And it’s not that I don’t know there are arguments for why the Trump cap is real. But that’s the key to the argument about him, otherwise you just had an argument that literally applies to anyone at that number. So the actual argument for it has to answer the question, why is a cap for Trump at 25% certain, or so much more certain than it would be for Bush or Rubio if one of them were at 25% right now?Report

      • Main evidence supporting notion of Trump cap is his high negatives, including a very high “would never vote for.” That could conceivably also change, of course. Everything can change. You might say his current lead kind of combs over the bald dislike he has generated beyond his base, which is not the same as the party base.

        The Buchanan base also was quite willing to entertain policies that Republican orthodoxy held blasphemous – in those days it was protectionism. For this segment of the party the question might be less how powerful or efficient or big the state is, but whose state it is or how the spoils are to be divided. To put things non-comboverly, if it’s a state for them rather than against them (however we wish to describe and qualify that identity),then they might be willing to talk about a lot of things. .Report

        • As I said, I’m aware there are the arguments. I’m just establishing what the arguments are that actually have to be made/assessed. 25% < 51% (= 12% + 10% + 8% + 7% + 6% + 5% + 3%) is true no matter who has the 25%.Report

      • nevermoor in reply to Michael Drew says:

        Isn’t the recent polling particularly scary because it refutes the “support will coalesce on a ‘real’ candidate” story? Trump+Carson+Fiorina are closing in on 50% support, which makes it harder to say that once others pick between Jeb!, Walker, Cruz, etc and pretend their choice isn’t also a lunatic, that person will have a commanding vote share.Report

    • CK MacLeod in reply to Kolohe says:

      Kolohe: But I don’t know offhand when the switch is from getting proportional delegates to winner take all (or even which one is first)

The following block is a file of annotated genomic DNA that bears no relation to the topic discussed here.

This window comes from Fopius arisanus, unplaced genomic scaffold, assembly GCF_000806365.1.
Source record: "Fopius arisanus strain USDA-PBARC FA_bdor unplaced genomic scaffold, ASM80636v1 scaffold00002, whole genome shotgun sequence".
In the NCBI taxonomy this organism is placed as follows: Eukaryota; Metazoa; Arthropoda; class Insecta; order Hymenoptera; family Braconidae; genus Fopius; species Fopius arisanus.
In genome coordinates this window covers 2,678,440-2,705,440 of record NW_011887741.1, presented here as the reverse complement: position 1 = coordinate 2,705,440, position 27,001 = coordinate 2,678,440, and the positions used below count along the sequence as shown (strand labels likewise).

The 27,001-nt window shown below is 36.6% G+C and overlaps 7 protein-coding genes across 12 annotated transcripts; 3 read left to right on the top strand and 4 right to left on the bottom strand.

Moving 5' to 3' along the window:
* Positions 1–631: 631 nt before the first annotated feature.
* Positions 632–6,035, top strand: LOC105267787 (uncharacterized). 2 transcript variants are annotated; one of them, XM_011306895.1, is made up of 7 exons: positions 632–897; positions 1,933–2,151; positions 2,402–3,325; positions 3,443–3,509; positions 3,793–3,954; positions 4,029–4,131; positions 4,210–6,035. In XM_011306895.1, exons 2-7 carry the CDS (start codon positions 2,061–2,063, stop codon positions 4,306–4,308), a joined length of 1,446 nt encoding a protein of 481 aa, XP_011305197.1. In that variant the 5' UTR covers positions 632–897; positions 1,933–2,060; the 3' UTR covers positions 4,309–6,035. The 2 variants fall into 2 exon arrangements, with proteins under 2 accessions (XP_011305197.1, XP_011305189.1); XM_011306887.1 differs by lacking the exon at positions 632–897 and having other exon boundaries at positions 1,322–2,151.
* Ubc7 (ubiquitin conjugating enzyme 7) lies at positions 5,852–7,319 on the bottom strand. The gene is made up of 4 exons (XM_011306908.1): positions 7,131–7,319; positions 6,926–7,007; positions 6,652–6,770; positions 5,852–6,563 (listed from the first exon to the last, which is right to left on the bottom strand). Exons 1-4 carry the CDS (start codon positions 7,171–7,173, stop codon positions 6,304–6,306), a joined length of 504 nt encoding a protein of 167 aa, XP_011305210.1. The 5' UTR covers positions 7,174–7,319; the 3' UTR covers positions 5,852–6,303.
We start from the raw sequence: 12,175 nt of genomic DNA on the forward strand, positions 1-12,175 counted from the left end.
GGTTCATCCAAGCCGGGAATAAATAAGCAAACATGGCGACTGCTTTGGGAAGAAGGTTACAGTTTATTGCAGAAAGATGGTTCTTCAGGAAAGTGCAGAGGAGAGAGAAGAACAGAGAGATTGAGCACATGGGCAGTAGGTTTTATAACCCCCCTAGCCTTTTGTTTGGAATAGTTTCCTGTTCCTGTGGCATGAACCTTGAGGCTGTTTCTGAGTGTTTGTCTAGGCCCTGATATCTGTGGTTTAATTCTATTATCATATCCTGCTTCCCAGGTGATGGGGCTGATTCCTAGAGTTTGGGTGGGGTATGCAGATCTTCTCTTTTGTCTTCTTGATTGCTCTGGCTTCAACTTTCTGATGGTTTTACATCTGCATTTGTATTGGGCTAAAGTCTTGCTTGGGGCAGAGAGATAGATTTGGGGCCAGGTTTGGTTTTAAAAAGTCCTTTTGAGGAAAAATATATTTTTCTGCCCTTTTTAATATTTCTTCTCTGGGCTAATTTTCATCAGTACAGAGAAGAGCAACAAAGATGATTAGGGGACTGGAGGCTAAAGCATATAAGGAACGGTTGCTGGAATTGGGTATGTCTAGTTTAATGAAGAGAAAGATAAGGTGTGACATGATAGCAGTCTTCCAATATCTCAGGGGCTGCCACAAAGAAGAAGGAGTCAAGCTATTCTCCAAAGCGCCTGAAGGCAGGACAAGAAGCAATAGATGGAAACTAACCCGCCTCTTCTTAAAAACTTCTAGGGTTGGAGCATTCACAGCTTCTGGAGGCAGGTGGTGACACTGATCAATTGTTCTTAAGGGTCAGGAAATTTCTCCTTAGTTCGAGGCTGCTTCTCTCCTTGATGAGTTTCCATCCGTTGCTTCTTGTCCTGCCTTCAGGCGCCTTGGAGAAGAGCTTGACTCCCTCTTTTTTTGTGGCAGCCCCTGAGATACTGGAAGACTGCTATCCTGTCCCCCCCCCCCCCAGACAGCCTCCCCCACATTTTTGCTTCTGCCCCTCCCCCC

Rubber hits the road on winner-take-alls after Super Tuesday 2016 – which has been nicknamed “the SEC primary,” since it should maximize Southern influence.

  8. The rational part of your brain thinks this guy is an obnoxious, exaggerating braggart. But the subconscious parts of your brain (the parts that make most of your decisions) only remember that something about that guy was fabulous, amazing and great.

    Adams has a really gullible subconscious.Report

  9. greginak says:

    Here is some really interesting stuff about His Trumpness. It’s from Conor Friedersdorf at The Atlantic. He solicited opinions from Trumpy supporters about why they like him. Lots of interesting responses. Some thoughtful, some jerky. There is a real sense of desperation. What i found interesting was, at from my pov, is some of the descriptions of fear and desperation seem media fueled and ginned up. Some of the “we need to make America great again” is without evidence of why we are so beaten down now. I can understand lots of individuals who feel screwed but the belief that America is a giant pile of rubble seems inchoate and hard to figure.

  10. Jesse Ewiak says:

    Darn it, temp. Internet outage lost a big post.

    But to recap –

    Trump can win the nomination. Finish top 3 in Iowa, win New Hampshire, pass over South Carolina, bear Jeb in Florida, and go from there.

    Important who he’s facing near the end – Rubio, Bush, and Walker good – Bush and Cruz bad, just Cruz really bad (but awesome for Team Blue).Report

  11. James K says:

    You do all realise there is a more than a year before the election, right? In New Zealand, there would be a whole year before the election campaign even began.

    Just because politicians are doing things, doesn’t mean there’s any reason to pay attention to them, it only encourages them you know. Sure, Trump is leading now and the probability of him winning the Presidency is high enough to be disturbing, but it is still very low in an absolute sense. He is the leader in a pack of 10+ candidates, any of whom could have some moment of greatness that catapults them into the spotlight. For that matter there are any number of ways Trump could flame out horribly.

    Even if Trump gets the nomination, he still has to defeat Clinton as a final boss. Assuming that some charismatic up-and-comer doesn’t displace Clinton, like last time.

    All these dissections of Trump are way, way premature.Report